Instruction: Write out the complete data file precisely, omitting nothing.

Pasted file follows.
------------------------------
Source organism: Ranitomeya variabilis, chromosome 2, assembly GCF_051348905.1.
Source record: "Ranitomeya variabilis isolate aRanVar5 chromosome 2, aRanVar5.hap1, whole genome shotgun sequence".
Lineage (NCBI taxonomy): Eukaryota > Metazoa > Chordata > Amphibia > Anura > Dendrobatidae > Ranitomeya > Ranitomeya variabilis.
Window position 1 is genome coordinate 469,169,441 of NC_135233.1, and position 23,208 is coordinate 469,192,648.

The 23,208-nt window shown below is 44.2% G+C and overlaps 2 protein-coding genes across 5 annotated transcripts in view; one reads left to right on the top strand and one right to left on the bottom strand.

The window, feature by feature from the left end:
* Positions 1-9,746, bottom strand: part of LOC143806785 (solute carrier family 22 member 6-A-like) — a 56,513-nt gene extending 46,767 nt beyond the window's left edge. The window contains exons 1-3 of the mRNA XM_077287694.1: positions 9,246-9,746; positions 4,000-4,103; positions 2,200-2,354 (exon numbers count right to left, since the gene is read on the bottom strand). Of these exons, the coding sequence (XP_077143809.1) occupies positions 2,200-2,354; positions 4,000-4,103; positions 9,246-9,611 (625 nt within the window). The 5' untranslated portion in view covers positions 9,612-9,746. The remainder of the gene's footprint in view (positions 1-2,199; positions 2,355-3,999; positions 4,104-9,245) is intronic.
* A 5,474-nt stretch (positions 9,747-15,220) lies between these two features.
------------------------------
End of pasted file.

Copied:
Source organism: Ranitomeya variabilis, chromosome 2, assembly GCF_051348905.1.
Source record: "Ranitomeya variabilis isolate aRanVar5 chromosome 2, aRanVar5.hap1, whole genome shotgun sequence".
Lineage (NCBI taxonomy): Eukaryota > Metazoa > Chordata > Amphibia > Anura > Dendrobatidae > Ranitomeya > Ranitomeya variabilis.
Window position 1 is genome coordinate 469,169,441 of NC_135233.1, and position 23,208 is coordinate 469,192,648.

The 23,208-nt window shown below is 44.2% G+C and overlaps 2 protein-coding genes across 5 annotated transcripts in view; one reads left to right on the top strand and one right to left on the bottom strand.

The window, feature by feature from the left end:
* Positions 1-9,746, bottom strand: part of LOC143806785 (solute carrier family 22 member 6-A-like) — a 56,513-nt gene extending 46,767 nt beyond the window's left edge. The window contains exons 1-3 of the mRNA XM_077287694.1: positions 9,246-9,746; positions 4,000-4,103; positions 2,200-2,354 (exon numbers count right to left, since the gene is read on the bottom strand). Of these exons, the coding sequence (XP_077143809.1) occupies positions 2,200-2,354; positions 4,000-4,103; positions 9,246-9,611 (625 nt within the window). The 5' untranslated portion in view covers positions 9,612-9,746. The remainder of the gene's footprint in view (positions 1-2,199; positions 2,355-3,999; positions 4,104-9,245) is intronic.
* A 5,474-nt stretch (positions 9,747-15,220) lies between these two features.